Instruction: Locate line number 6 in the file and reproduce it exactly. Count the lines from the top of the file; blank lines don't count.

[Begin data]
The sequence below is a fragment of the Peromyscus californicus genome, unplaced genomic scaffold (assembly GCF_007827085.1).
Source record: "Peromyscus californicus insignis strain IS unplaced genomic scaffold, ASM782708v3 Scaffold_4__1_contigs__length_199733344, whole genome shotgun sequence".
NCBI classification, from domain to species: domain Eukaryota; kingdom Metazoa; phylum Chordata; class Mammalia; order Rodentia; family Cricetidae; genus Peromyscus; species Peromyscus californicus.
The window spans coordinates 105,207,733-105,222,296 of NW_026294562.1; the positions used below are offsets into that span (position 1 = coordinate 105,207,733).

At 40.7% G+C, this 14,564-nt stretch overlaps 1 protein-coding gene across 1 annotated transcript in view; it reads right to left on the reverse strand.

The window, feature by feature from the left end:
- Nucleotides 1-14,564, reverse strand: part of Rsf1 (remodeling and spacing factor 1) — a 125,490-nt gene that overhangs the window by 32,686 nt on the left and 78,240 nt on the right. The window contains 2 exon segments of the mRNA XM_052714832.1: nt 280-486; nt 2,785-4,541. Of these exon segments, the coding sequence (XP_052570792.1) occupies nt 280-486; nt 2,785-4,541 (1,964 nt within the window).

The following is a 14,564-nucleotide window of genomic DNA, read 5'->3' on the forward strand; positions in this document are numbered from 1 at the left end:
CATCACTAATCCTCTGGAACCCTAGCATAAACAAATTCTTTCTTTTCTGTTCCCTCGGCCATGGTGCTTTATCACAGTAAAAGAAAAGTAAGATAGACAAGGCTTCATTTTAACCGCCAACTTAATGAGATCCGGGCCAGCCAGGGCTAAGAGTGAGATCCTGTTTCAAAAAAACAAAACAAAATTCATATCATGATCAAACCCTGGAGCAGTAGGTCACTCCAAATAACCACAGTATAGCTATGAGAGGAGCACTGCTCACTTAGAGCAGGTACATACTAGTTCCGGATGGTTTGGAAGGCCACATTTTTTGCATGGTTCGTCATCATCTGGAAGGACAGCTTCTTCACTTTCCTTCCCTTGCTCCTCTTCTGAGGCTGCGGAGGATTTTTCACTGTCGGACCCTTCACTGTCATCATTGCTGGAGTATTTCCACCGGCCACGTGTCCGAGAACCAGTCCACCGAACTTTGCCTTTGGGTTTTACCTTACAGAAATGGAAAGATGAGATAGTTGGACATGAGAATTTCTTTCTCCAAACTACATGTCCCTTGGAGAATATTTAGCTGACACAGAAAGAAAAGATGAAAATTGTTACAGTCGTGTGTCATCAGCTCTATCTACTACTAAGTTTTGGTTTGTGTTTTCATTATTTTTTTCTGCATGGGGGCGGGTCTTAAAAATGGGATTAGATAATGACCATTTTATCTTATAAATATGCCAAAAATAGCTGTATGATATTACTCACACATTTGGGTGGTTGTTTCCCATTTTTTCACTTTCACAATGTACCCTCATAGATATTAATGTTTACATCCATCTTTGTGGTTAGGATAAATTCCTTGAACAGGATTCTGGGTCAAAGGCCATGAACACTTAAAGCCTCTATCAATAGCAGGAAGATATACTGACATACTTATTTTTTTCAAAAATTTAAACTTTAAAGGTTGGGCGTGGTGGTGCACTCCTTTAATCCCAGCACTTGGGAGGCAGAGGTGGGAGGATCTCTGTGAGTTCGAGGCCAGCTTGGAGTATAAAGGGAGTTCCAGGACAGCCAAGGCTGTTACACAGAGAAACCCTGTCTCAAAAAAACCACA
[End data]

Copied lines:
The window, feature by feature from the left end: